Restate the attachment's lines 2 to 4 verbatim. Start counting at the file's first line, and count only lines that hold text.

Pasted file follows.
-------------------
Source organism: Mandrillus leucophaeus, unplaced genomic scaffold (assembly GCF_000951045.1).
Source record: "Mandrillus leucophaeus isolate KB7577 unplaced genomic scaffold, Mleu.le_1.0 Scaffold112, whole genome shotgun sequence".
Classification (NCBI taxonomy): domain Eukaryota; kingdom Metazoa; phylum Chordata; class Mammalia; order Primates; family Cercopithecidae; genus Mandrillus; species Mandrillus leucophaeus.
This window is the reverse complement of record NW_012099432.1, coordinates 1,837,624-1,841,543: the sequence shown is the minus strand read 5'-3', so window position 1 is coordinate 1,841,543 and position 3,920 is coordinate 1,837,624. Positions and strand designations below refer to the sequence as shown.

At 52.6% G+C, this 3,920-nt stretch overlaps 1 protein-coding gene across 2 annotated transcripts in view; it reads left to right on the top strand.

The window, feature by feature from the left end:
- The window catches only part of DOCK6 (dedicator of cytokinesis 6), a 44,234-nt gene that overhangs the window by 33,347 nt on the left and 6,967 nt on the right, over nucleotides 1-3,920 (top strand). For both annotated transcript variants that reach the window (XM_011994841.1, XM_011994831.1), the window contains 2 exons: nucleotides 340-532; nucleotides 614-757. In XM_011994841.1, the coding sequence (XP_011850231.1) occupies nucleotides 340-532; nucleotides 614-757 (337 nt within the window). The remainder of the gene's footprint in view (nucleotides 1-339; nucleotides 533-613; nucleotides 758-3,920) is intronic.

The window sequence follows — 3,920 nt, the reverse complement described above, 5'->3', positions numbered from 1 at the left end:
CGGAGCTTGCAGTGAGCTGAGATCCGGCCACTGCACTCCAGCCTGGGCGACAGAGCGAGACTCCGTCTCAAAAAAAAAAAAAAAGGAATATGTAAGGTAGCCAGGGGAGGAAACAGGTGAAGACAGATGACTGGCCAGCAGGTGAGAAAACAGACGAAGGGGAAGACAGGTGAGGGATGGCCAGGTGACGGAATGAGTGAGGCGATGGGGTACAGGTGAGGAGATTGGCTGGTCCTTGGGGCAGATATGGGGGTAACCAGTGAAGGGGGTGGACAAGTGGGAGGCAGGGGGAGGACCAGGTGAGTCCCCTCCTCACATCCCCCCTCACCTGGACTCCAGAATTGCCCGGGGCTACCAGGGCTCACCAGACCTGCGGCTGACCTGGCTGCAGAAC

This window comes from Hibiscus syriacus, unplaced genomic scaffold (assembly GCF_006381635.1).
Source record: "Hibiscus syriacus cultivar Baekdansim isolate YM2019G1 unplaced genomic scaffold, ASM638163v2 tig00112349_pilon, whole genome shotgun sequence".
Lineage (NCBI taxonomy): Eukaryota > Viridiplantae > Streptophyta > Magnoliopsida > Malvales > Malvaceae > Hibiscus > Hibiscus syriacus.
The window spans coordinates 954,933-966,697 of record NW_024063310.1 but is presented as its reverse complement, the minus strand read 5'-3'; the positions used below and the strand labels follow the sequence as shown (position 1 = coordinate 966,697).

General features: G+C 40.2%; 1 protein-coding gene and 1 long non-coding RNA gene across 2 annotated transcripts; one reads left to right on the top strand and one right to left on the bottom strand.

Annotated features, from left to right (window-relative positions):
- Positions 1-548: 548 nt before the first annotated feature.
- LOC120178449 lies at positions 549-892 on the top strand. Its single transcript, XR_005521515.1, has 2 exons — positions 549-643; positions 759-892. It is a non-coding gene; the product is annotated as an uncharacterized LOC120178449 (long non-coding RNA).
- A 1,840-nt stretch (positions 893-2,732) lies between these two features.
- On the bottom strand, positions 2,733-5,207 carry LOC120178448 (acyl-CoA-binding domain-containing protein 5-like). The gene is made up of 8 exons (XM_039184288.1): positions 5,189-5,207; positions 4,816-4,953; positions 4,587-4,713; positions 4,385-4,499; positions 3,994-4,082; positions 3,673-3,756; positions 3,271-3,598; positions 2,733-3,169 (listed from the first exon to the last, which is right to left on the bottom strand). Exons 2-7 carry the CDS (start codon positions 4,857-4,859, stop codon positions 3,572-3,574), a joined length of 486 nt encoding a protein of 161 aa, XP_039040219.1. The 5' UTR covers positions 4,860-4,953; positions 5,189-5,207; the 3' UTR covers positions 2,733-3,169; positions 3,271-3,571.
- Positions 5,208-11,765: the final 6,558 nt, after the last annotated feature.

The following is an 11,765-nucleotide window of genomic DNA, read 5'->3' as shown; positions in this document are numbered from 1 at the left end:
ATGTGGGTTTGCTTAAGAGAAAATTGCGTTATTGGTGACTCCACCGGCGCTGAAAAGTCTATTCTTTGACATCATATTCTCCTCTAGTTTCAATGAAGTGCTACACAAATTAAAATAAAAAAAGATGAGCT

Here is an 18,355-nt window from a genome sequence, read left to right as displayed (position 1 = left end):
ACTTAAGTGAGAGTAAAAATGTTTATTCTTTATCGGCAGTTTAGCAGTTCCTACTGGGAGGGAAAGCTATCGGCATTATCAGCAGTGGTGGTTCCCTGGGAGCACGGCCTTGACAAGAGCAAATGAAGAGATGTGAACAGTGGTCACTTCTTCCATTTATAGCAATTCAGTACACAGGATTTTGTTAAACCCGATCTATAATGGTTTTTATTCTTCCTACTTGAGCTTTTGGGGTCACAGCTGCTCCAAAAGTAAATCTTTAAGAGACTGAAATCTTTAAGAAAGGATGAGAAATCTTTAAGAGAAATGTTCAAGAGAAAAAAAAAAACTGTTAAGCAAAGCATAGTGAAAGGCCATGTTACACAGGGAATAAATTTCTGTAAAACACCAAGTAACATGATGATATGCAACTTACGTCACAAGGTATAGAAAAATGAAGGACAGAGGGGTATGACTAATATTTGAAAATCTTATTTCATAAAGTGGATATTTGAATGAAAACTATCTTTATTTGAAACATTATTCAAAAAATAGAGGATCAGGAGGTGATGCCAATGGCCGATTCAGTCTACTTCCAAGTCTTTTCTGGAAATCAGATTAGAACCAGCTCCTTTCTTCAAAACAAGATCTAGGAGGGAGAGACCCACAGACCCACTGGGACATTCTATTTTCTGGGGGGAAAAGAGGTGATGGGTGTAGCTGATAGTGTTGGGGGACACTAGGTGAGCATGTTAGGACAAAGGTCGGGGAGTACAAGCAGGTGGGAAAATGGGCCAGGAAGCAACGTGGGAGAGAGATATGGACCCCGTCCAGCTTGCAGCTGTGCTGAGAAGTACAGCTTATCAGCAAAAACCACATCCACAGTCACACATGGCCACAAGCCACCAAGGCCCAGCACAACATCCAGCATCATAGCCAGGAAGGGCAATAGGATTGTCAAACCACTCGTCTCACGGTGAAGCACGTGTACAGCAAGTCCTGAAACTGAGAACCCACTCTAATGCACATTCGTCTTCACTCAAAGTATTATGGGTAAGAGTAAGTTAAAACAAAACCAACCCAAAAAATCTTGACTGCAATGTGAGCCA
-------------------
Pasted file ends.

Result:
Source record: "Mandrillus leucophaeus isolate KB7577 unplaced genomic scaffold, Mleu.le_1.0 Scaffold112, whole genome shotgun sequence".
Classification (NCBI taxonomy): domain Eukaryota; kingdom Metazoa; phylum Chordata; class Mammalia; order Primates; family Cercopithecidae; genus Mandrillus; species Mandrillus leucophaeus.
This window is the reverse complement of record NW_012099432.1, coordinates 1,837,624-1,841,543: the sequence shown is the minus strand read 5'-3', so window position 1 is coordinate 1,841,543 and position 3,920 is coordinate 1,837,624. Positions and strand designations below refer to the sequence as shown.